Christopher Wolf, who co-chairs the Future of Privacy Forum, wrote an article on the state of the art in data protection and privacy law at the beginning of 2013, pointing out the main developments in the field of last year and sketching what could happen in the year that just began.
The article focuses on the European developments in the data protection legal regime, as “what happens in the EU has an impact on multinational organizations operating across borders, and on the evolution of privacy frameworks around the world.”
Wolf writes about the main critiques the Regulation in its entirety faces, emerging especially from UK and also from France, but also discusses topical issues, such as “the right to be forgotten”.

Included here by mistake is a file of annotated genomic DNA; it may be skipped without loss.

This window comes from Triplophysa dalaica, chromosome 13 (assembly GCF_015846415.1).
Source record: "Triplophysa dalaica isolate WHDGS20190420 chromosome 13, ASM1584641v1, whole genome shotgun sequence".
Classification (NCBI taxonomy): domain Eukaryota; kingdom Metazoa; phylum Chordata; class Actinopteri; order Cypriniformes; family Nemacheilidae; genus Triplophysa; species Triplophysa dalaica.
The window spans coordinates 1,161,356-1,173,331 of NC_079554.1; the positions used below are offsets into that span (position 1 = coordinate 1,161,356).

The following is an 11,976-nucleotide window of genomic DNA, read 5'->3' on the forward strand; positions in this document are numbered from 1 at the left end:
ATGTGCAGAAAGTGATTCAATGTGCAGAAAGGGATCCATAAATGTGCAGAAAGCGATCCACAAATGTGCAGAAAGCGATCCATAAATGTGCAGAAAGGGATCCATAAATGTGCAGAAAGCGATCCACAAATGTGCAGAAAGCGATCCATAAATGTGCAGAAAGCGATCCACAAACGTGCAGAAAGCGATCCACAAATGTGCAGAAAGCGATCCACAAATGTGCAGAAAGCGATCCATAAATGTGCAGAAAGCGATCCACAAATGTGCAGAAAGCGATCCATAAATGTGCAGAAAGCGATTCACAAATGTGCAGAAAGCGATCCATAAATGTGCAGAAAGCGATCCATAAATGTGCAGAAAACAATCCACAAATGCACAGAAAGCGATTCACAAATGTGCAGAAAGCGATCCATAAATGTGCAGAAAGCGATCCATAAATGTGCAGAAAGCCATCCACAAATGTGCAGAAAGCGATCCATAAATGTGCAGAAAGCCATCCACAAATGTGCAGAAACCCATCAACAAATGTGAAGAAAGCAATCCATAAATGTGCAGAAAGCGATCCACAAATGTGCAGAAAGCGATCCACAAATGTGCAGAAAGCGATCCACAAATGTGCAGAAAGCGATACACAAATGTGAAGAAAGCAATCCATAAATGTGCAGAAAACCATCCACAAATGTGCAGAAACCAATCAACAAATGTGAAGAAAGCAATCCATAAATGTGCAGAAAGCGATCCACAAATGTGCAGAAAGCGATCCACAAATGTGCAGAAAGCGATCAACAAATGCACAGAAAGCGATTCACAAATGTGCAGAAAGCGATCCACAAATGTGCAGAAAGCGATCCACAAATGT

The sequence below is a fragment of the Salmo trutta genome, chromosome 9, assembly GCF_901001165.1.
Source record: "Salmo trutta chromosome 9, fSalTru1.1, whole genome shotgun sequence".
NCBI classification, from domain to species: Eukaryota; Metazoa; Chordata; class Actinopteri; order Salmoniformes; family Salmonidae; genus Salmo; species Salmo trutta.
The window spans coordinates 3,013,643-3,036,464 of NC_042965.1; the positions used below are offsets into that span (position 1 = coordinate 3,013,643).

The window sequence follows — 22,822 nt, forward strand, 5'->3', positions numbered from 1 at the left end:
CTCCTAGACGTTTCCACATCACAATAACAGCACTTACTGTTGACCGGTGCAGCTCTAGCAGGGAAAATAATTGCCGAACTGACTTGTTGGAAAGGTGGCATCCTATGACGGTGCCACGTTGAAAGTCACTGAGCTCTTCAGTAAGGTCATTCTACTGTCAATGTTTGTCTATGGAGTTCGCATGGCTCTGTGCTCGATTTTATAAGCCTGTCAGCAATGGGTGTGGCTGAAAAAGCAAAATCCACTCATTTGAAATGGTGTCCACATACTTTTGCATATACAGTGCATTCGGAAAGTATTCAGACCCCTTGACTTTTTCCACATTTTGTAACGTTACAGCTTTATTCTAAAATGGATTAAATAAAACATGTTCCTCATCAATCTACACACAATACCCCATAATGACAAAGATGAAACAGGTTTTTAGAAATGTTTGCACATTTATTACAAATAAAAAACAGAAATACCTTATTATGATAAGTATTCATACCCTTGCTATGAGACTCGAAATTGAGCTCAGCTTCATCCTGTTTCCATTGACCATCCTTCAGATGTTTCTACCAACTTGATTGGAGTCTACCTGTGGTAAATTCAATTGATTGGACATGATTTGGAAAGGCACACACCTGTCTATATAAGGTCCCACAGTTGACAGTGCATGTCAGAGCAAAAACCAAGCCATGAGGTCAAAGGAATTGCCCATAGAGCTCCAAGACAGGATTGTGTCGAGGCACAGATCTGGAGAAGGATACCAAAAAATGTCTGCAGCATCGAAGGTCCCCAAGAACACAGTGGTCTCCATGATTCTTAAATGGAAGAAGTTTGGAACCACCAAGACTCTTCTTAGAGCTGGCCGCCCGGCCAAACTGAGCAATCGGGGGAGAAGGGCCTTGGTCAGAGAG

In November 2012, Europe’s Network and Information Security Agency (ENISA), released a report on the technical aspects of the “right to be forgotten”. ENISA pointed out that any technical solution for the “right to be forgotten” would require an unambiguous definition of the personal data that is covered by the “right to be forgotten”, a clear notion of who can enforce the right, and a mechanism for balancing the “right to be forgotten” against other rights such as freedom of expression. According to the Report, the text of the current European proposal leaves each of these subjects open to debate, making it difficult to implement technical mechanisms to deal with the “right to be forgotten”.
You can find the piece HERE.